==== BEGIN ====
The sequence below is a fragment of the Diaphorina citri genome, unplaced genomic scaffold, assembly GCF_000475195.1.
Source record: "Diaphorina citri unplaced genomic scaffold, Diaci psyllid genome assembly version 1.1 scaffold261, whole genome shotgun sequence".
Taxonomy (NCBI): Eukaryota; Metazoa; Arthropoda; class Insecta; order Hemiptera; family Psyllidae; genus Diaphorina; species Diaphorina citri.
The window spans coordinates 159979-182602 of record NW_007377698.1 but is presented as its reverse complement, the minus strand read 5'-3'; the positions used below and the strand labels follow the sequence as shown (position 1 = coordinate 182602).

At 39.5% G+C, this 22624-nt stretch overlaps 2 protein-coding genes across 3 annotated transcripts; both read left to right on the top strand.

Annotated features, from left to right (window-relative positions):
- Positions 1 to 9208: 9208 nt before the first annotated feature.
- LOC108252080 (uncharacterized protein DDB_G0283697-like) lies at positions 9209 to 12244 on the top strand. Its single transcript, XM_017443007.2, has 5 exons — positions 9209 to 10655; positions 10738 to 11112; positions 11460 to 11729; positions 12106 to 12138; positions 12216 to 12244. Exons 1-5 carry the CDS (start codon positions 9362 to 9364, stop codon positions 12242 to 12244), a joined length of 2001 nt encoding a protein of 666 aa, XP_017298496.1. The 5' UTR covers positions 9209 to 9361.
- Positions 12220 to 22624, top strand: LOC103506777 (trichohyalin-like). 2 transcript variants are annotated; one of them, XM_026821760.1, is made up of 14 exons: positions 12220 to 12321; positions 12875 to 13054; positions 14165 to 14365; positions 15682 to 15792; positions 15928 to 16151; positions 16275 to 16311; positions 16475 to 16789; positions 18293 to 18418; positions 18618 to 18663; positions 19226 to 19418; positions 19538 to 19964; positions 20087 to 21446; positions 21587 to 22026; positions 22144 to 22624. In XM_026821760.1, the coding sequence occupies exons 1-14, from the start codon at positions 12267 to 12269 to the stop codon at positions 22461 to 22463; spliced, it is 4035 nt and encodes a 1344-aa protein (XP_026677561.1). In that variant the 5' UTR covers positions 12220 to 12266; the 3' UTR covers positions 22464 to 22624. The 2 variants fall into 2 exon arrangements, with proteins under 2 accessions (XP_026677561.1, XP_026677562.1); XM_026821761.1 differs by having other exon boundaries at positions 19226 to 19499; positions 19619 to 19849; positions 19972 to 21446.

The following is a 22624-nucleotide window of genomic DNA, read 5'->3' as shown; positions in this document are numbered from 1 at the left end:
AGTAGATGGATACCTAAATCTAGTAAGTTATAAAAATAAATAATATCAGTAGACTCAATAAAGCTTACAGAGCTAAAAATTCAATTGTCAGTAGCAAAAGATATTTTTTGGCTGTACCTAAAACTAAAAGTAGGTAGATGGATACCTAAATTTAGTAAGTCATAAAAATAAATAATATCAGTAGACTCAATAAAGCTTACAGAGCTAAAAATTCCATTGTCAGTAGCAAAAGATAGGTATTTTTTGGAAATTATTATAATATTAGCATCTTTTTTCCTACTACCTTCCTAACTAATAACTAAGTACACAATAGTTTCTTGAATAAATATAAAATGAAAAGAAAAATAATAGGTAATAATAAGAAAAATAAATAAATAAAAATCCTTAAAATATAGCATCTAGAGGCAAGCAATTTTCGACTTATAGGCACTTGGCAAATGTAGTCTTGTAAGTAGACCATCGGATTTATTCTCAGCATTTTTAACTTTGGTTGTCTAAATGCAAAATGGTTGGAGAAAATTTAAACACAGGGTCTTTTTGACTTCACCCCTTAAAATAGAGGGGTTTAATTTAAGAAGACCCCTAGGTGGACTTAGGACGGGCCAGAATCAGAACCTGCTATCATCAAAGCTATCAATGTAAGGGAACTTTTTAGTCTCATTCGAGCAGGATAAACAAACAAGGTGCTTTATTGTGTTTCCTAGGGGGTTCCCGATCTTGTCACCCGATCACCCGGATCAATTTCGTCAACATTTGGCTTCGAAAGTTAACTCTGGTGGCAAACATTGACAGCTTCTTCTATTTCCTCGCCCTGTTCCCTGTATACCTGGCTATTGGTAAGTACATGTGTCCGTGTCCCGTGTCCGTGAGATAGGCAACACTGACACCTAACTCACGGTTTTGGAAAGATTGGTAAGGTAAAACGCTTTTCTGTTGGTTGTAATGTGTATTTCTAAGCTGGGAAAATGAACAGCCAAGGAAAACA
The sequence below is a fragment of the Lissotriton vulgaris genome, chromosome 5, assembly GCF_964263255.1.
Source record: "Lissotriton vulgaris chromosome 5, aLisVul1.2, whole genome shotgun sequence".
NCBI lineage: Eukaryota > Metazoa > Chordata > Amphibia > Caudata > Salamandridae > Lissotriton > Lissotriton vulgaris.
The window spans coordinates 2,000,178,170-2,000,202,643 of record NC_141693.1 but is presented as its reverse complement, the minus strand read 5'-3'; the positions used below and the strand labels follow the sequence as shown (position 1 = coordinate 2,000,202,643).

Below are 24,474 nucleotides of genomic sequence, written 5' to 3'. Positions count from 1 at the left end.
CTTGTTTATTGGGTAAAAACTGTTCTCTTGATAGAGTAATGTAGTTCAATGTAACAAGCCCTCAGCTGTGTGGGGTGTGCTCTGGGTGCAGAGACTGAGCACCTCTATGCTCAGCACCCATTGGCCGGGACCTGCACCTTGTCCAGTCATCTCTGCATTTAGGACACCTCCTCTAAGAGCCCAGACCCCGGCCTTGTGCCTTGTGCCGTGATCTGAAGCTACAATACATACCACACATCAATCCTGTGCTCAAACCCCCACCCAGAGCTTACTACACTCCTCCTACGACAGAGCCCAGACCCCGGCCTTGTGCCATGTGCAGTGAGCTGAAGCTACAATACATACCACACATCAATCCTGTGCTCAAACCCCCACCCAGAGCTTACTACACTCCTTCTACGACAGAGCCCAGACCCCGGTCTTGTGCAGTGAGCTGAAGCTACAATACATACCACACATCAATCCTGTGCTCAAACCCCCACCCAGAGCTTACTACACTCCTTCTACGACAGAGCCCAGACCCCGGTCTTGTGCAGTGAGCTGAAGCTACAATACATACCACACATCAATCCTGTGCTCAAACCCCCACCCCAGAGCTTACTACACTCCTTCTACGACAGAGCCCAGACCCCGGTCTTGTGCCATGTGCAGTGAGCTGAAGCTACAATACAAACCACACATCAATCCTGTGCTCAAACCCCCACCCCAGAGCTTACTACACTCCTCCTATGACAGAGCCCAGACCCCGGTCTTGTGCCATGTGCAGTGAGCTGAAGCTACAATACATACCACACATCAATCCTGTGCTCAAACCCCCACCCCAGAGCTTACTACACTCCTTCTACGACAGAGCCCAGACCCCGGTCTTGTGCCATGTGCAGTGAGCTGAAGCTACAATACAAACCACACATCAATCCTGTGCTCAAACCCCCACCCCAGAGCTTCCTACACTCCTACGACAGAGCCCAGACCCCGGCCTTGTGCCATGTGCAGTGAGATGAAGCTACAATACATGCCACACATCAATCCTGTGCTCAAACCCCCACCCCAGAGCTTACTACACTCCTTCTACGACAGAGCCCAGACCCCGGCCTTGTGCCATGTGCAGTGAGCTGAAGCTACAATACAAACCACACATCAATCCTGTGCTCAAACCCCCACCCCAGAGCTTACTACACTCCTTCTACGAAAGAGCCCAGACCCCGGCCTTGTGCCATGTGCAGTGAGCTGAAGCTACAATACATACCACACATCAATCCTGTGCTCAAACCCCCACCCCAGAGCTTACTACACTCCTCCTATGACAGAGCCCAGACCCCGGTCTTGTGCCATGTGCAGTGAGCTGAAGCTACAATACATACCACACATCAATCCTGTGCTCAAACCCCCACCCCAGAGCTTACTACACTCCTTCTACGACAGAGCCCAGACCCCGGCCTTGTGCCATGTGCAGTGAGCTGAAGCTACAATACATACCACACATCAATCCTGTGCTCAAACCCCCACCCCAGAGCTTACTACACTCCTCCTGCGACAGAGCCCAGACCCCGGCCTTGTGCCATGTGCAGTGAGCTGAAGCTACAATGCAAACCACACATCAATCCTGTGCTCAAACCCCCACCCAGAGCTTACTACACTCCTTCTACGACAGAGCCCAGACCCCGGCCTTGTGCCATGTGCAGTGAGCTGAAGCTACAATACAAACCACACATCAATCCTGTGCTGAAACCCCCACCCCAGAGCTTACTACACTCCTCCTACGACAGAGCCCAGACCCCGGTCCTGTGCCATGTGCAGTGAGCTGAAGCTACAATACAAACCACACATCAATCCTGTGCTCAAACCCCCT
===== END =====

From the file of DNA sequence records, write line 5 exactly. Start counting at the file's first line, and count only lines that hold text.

At 39.5% G+C, this 22624-nt stretch overlaps 2 protein-coding genes across 3 annotated transcripts; both read left to right on the top strand.